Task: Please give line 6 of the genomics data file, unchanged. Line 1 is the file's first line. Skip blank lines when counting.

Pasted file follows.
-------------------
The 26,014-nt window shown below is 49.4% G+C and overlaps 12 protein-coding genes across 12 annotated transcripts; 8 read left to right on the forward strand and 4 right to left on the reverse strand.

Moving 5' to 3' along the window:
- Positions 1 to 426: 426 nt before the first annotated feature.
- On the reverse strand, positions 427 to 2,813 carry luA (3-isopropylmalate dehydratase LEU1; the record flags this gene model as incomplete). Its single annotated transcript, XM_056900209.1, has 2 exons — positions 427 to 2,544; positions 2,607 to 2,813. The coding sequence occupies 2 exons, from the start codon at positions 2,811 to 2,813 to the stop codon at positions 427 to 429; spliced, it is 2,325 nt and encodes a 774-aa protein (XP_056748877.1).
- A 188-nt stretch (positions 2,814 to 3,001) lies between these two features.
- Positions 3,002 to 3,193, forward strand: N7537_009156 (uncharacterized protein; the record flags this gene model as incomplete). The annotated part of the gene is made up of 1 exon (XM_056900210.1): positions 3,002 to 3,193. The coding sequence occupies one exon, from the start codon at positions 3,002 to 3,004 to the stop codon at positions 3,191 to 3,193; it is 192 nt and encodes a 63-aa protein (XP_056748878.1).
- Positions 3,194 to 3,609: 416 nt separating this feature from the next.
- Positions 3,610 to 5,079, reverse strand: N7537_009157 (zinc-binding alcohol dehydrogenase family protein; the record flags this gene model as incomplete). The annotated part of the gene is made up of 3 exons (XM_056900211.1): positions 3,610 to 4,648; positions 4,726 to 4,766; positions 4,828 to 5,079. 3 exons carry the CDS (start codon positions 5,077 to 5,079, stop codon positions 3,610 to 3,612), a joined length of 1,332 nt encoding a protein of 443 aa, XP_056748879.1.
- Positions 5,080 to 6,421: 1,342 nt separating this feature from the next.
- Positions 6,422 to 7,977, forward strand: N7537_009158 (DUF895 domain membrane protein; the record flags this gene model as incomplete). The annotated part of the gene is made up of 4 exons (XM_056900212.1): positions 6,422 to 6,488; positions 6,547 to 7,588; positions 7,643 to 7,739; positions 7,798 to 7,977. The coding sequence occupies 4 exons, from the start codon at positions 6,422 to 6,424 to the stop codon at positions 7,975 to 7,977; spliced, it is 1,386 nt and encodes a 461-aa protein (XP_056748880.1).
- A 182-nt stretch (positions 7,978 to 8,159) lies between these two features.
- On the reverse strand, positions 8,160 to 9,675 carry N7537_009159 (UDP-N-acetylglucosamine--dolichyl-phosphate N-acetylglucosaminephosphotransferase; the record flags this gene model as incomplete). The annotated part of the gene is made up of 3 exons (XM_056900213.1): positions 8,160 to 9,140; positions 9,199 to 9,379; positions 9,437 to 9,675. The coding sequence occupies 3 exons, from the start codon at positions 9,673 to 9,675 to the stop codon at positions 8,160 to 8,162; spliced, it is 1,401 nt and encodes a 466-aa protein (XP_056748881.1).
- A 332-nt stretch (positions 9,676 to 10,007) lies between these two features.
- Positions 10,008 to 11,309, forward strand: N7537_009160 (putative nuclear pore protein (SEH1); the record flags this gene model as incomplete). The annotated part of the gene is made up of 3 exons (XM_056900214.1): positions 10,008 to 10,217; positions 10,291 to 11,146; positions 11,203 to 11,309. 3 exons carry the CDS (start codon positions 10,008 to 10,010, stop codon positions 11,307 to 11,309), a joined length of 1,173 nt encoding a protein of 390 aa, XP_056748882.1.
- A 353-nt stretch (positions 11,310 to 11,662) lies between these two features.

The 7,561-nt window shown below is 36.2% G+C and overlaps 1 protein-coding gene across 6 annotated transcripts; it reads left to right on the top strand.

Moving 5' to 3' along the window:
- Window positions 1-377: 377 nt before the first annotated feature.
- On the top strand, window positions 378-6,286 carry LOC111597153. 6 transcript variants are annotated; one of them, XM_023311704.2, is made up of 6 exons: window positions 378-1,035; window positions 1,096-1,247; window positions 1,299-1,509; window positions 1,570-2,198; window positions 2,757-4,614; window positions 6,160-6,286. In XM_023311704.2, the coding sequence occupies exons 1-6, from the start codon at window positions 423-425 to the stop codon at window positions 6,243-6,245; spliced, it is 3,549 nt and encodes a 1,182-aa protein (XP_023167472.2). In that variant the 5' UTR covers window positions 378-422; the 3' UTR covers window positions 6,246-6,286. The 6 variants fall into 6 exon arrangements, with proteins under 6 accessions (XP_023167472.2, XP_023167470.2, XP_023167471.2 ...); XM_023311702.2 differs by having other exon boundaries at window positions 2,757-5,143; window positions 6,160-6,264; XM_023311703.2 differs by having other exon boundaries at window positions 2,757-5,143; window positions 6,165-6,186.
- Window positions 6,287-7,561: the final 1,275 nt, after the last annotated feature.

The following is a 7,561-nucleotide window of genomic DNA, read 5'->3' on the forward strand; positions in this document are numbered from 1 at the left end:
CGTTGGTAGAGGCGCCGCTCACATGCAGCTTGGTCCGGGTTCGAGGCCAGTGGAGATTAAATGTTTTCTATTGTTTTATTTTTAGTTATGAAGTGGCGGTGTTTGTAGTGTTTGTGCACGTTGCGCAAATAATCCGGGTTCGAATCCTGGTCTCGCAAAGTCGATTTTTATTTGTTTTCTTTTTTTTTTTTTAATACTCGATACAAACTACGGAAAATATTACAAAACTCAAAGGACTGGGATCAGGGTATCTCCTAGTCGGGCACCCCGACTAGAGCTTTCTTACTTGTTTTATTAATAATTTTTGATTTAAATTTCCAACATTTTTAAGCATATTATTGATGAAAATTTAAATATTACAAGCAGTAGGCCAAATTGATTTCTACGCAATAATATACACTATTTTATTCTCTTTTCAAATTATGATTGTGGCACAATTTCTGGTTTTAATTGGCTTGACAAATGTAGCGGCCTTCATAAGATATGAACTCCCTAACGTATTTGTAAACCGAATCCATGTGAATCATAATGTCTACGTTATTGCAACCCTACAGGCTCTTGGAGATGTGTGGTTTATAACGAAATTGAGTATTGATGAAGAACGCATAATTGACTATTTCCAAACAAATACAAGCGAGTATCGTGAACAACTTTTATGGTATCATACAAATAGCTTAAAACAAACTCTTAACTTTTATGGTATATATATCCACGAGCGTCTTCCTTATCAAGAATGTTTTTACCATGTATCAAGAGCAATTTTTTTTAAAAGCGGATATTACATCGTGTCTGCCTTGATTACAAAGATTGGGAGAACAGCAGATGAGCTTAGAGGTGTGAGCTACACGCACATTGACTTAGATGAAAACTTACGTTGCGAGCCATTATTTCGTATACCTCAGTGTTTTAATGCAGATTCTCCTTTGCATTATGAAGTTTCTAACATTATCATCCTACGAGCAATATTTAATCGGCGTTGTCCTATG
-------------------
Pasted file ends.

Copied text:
- Positions 3,002 to 3,193, forward strand: N7537_009156 (uncharacterized protein; the record flags this gene model as incomplete). The annotated part of the gene is made up of 1 exon (XM_056900210.1): positions 3,002 to 3,193. The coding sequence occupies one exon, from the start codon at positions 3,002 to 3,004 to the stop codon at positions 3,191 to 3,193; it is 192 nt and encodes a 63-aa protein (XP_056748878.1).